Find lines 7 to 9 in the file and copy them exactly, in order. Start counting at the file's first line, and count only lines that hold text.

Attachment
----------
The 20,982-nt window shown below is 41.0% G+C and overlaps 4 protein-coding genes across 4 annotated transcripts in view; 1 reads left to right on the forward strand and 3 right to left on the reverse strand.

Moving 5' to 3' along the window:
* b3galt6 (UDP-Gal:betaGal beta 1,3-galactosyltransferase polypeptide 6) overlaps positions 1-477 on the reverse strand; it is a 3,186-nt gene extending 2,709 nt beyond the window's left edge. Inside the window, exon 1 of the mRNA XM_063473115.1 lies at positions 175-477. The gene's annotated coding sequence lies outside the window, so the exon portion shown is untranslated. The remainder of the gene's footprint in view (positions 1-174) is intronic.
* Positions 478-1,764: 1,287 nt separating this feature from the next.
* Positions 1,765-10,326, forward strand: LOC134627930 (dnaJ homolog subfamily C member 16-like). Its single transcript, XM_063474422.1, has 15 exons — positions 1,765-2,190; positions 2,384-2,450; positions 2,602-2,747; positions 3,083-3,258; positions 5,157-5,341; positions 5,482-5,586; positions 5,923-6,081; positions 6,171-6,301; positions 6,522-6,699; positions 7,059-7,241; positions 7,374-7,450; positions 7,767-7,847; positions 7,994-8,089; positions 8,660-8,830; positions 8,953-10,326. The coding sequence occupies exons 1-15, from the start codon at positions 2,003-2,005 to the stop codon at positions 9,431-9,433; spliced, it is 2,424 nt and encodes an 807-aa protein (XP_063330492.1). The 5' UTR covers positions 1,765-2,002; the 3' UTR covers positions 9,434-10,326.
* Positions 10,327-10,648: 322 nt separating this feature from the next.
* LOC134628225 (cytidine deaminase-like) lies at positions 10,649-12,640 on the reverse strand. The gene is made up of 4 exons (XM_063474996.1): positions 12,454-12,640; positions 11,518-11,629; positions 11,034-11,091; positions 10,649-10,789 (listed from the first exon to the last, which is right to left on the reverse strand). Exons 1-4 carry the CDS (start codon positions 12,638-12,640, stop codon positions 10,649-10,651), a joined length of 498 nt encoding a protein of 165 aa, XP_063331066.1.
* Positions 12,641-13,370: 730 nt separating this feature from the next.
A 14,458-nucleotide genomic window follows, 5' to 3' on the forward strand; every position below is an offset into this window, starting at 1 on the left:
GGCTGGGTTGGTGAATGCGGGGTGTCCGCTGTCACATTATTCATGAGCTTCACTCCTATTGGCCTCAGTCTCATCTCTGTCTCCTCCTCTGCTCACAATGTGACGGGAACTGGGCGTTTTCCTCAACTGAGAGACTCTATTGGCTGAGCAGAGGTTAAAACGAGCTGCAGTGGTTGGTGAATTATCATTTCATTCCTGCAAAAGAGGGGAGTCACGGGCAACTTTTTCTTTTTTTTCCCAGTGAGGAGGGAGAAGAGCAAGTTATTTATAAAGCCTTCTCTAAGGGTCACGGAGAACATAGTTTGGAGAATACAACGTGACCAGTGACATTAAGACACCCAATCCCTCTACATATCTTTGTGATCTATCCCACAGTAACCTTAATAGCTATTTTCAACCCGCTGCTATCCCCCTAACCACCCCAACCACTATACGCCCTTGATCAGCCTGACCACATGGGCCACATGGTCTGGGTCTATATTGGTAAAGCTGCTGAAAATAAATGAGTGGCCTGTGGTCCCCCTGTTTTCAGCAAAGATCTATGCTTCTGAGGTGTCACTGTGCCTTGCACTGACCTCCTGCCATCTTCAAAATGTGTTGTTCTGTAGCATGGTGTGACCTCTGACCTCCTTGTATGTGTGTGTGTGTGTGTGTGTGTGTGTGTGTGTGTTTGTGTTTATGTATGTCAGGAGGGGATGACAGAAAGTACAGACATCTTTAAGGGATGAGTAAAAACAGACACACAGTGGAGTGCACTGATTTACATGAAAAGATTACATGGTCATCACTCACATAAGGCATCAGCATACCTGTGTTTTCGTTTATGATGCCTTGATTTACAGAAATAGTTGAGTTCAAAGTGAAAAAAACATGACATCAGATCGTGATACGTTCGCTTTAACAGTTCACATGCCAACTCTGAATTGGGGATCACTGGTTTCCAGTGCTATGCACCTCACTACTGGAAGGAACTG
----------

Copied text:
* LOC134628225 (cytidine deaminase-like) lies at positions 10,649-12,640 on the reverse strand. The gene is made up of 4 exons (XM_063474996.1): positions 12,454-12,640; positions 11,518-11,629; positions 11,034-11,091; positions 10,649-10,789 (listed from the first exon to the last, which is right to left on the reverse strand). Exons 1-4 carry the CDS (start codon positions 12,638-12,640, stop codon positions 10,649-10,651), a joined length of 498 nt encoding a protein of 165 aa, XP_063331066.1.
* Positions 12,641-13,370: 730 nt separating this feature from the next.
A 14,458-nucleotide genomic window follows, 5' to 3' on the forward strand; every position below is an offset into this window, starting at 1 on the left: